Neuroscience has found a clear relationship between music and language acquisition. Bluntly: learning music in the early years of schooling can help children learn to read.
Both activities share a network superimposed on the brain. From an evolutionary perspective, the human brain developed the acquisition of music much earlier than that of language and then used that ability to create and learn language .
At birth, babies understand language as if it were music. They respond to the rhythm and melody of the language before understanding what the words mean.
Babies and young children imitate the language they hear using those elements of rhythm and melody. That’s why children start talking in a somewhat sing-song way.
Children trained in music are better readers
The basis of reading is the expression and to learn to speak, children have to be able to distinguish the expression of other sounds. Music helps them do it .
After all, reading is discovering the meaning of each word. A series of skills are combined to help us discover those meanings, including the ability to distinguish between the sounds of words and the fluency of reading.
Fluency includes the ability to adjust patterns to accentuate and intone a phrase, such as when we show anger or joy, and the ability to choose a correct intonation, such as when we ask a question or exclamation. These highly developed auditory learning techniques are optimized with musical training .
Children trained in music also have a better capacity for reading comprehension .
Music also gives us information about children’s problems with reading. Several investigations have determined that children of three and four years who can maintain a constant musical rhythm, at five years are better prepared at the time of reading than those who did not follow the rhythm.
What parents and teachers can do
Language learning begins the moment you are born , when parents talk and sing to babies. They create a bond with their parents and their community through voice. So singing to a baby establishes a bond and starts up your auditory learning network.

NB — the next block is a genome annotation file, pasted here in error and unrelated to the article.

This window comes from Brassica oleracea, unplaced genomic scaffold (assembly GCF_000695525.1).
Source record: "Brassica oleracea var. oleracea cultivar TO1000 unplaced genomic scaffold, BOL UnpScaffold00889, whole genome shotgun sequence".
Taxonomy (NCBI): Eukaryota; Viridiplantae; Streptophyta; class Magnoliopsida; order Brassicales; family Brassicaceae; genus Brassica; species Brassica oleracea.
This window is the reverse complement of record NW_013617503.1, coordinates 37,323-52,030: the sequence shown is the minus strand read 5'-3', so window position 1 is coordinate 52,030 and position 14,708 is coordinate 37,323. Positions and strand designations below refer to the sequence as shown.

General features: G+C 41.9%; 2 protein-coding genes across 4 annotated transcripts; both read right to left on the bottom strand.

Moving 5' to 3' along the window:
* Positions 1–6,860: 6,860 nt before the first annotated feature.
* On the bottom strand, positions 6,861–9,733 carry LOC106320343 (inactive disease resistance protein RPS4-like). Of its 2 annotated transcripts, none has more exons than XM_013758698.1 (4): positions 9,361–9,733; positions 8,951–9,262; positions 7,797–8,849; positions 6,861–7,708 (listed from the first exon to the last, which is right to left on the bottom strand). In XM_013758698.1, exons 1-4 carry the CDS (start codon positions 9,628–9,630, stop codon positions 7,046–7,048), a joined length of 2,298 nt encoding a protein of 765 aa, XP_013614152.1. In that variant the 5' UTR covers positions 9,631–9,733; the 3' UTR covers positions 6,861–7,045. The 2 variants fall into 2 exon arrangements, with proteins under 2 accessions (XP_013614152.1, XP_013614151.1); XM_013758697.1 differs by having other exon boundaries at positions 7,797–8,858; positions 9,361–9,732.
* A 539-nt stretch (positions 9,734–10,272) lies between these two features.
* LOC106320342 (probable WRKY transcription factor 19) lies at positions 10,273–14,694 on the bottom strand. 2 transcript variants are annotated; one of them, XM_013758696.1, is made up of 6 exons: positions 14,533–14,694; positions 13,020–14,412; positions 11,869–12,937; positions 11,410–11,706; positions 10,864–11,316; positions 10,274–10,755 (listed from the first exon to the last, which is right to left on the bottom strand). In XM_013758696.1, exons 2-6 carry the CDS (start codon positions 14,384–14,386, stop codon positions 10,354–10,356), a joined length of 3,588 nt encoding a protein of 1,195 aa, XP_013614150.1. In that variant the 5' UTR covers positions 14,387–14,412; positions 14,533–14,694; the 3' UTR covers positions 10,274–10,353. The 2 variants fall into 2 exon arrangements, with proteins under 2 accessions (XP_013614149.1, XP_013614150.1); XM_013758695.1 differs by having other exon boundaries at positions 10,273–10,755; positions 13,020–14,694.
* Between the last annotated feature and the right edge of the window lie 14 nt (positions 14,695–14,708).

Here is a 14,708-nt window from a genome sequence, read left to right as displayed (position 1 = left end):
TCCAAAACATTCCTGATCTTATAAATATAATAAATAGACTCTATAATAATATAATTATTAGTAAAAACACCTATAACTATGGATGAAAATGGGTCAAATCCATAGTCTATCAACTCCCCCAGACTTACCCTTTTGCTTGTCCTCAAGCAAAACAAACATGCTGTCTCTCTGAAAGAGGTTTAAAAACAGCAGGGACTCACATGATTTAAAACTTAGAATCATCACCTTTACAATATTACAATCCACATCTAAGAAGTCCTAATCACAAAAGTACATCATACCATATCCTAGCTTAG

Taking the children every week to well-structured, high-quality music classes will develop the musical skills that have been found to be so effective in learning to read. It is vital to look for classes that include movement and singing activities that respond to both sound and silence. Musical toys and instruments of good quality should be used.
The beginning of the preschool stage is crucial for the development of language. Music learning programs should be sought in the same way as well structured, daily and taught by qualified teachers. The songs, rhythms and rhythmic activities that our children learn in preschool and daycare prepare them to read.
Music programs should develop techniques consecutively. They should encourage children to work to sing in tune, to play instruments and to move in an improvised manner following the structure of the music.
We should also teach children to read notes and musical signs when they study music. This reinforces the connection of the symbols with the sound, which is also crucial when reading the words.
Active learning is key. Having high background music does not favor the development of language and, in fact, can hinder the ability to distinguish the expression of all other sounds.
This does not mean that children need silence to learn. In fact, the opposite would be the right thing to do. They need a variety of sound environments and the ability to choose what the brain needs in terms of auditory stimulation. Some students need noise to concentrate, another needs silence and each preference is determined by the type of learning for which they have been stimulated.
The sound environment is something more than the noise that can be in a class. It focuses on the quality of sound. Brakes that squeal every three minutes, air conditioning that makes noise, background music that suits some but not others, irregular bumps or shocks. All this has an impact on the child’s ability to read.
Teachers can let students get excited in their classes and make noise in an appropriate way, but they should have a few appropriate headphones in the classroom for when students want to get away from the sound.
Music for everyone
Our auditory acquisition network is the best information collection system in our brain. Music can enhance the biological elements of language. Music prepares children to read and supports them throughout their relationship with reading.
Unfortunately, the least advantaged students are the least likely to have a musical education in their schools. However, research warns that they benefit the most when they study music.
As we look for new ways to improve reading methods in young children, we should also focus on music learning in kindergartens and primary schools.
Author Bios: Anita Collins is an Adjunct assistant professor and Misty Adoniou is an Associate Professor in Language, Literacy and TESL both at the University of Canberra